The news that these Georgians' registrations are on hold created a controversy in the race for governor this week, with Democrat Stacey Abrams accusing Republican Secretary of State Brian Kemp of trying to suppress votes, and Kemp calling it a "manufactured crisis." A lawsuit filed Thursday by civil rights groups seeks to add pending voters to the state's list of registered voters.
Here are some facts about Georgia’s 53,000 pending voters:
Q: Why are these registration applications on hold?
A: Georgia's "exact match" law, passed last year, requires registration application information to match driver's license, state ID card or Social Security records. Registrations can be stalled for several reasons, including a missing hyphen in a last name, a discrepancy between a maiden name and a married name, or a misspelling in government records.
Q: Can Georgians whose registrations are pending still vote?
A: Yes, they can cast a ballot if they show a government photo ID that substantially matches the registration application. State law already requires voters to show photo ID before casting a ballot in person, and that identification can also resolve registration problems. ID can be produced either on Election Day, at early voting locations, at county election offices or by mail. Georgia accepts six kinds of photo ID: a state driver's license, a state or federal ID card, a valid employee ID from any government agency, a U.S. passport, a U.S. military ID or a tribal photo ID.
Voters on the pending list can’t vote by mail on absentee ballots until they resolve discrepancies with their voting registrations.
Q: If everyone can vote anyway, why does it matter if their registrations are pending until they verify their information?
A: Critics of Georgia’s law say citizens whose registrations are on hold might be discouraged from voting if they believe they’re unable to cast a ballot. Pending voters’ registration applications are canceled after 26 months if they don’t resolve discrepancies. And the need to verify voting information creates another step in the process to becoming registered voters. Because poll workers have a lot of discretion over registration matters, some worry that these voters will still have trouble when they try to vote.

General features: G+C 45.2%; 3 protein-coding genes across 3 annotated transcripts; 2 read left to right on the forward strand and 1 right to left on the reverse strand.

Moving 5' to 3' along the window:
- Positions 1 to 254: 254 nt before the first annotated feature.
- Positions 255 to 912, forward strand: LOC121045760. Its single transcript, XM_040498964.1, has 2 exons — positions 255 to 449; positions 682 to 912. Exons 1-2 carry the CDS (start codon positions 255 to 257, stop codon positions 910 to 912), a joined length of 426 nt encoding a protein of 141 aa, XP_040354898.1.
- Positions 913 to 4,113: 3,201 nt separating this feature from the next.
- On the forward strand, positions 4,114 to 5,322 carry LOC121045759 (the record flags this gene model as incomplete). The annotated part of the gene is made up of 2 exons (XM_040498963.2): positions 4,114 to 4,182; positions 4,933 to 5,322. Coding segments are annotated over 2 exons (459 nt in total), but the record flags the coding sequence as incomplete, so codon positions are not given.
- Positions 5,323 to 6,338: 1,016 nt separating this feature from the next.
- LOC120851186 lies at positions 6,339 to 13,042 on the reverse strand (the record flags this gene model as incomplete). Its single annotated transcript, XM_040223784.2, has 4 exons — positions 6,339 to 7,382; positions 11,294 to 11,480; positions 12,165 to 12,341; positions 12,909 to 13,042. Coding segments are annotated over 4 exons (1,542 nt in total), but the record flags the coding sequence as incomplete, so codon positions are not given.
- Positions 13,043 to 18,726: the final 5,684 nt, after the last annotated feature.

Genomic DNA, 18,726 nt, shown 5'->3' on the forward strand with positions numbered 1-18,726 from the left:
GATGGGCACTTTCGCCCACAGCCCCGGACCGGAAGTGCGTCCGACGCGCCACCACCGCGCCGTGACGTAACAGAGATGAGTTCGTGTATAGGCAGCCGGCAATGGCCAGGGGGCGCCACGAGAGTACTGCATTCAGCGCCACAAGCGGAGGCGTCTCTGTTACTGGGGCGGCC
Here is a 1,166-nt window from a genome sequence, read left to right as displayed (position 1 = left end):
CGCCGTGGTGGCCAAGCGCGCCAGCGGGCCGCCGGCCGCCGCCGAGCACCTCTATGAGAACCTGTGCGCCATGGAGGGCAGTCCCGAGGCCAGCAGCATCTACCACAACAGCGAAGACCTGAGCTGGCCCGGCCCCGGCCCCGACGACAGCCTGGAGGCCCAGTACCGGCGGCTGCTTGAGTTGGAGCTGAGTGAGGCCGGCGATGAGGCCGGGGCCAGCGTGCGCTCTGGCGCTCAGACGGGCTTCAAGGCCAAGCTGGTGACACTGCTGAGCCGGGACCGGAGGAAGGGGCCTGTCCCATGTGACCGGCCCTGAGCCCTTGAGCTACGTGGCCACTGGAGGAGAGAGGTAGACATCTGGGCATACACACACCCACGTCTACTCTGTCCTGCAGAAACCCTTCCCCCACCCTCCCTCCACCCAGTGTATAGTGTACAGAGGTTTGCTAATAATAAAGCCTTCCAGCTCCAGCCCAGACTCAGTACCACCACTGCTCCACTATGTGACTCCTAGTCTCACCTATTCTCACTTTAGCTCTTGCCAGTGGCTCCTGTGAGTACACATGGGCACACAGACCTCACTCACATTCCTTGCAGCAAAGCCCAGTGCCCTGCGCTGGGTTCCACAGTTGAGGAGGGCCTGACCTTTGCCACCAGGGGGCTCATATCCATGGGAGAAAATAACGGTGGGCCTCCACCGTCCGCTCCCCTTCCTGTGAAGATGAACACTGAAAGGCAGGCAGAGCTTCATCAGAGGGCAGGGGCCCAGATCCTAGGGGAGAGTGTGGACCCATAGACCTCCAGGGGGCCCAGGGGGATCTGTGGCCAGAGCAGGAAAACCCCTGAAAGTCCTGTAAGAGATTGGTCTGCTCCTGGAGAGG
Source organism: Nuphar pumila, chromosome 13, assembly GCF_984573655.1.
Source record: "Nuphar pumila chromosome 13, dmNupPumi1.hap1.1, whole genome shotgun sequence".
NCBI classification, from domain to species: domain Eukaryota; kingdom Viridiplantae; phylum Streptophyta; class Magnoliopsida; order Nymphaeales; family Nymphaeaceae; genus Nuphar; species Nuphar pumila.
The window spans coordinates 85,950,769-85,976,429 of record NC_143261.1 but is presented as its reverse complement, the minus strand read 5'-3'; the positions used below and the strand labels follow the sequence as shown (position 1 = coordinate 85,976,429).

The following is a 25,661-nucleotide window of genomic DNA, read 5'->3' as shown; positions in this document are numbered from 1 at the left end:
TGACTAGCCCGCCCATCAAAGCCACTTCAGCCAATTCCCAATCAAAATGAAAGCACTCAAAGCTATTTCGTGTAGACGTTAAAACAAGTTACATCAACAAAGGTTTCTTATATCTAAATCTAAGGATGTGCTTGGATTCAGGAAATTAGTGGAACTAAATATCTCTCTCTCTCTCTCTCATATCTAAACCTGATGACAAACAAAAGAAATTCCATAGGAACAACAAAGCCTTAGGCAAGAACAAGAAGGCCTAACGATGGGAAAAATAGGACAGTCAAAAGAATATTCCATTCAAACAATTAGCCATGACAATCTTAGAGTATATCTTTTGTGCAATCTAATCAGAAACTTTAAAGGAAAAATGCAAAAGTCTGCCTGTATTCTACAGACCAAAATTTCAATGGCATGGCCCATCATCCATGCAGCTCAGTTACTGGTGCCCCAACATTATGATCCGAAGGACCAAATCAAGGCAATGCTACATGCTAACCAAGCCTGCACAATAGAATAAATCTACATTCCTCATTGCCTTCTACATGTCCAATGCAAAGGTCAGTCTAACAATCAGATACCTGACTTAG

Q: Who are these 53,000 people whose registrations are on hold?
A: About 80 percent of applicants put on pending status are African-Americans, Latinos and Asian-Americans, according to a federal lawsuit filed Thursday by civil rights groups. The lawsuit, which demands that pending voters become active voters, alleges that the "exact match" is discriminatory because it disproportionately affects minority groups. The Georgia Secretary of State's Office said the reason that many of the pending registrations are from minorities is that they were submitted on paper by organizations that specifically sought to register minorities.
Q: When pending voters show photo ID, do they have to use a provisional ballot?
A: No. Those who verify their registration information can cast their ballots on Georgia’s touchscreen electronic voting machines, just like every other registered voters. Only those pending voters who are unable to correct their registration information would use provisional ballots, which are paper ballots that aren’t counted unless voters’ information is confirmed in the days after the election.
Q: What is Kemp’s role in the “exact match” law?
A: As secretary of state, Kemp is responsible for enforcing Georgia's election laws, including the "exact match" requirement. Even before it was part of state law, Kemp's office required that registration applications match government records. Civil rights groups and Kemp's office settled a lawsuit over the matching process last year, but shortly afterward the Georgia General Assembly and Gov. Nathan Deal made it into law.
Q: Are local election officials trained to resolve discrepancies on voter registrations?
A: When presented with a photo ID, election officials will reconcile the identification with registration records as long as they “substantially match.” Election officials are given discretion to decide whether the ID is sufficient to resolve discrepancies. A deputized registrar in each county is trained to decide whether the photo ID verifies an individual’s registration, according to the Secretary of State’s Office.
Q: How can you check whether you’re registered to vote?
A: The Georgia My Voter Page, at www.mvp.sos.ga.gov, allows anyone to check their registration information. The website shows voters their precinct locations, absentee ballot applications and sample ballots. For voters whose registrations are on hold, the website will display a message that they should contact county election offices to verify their information.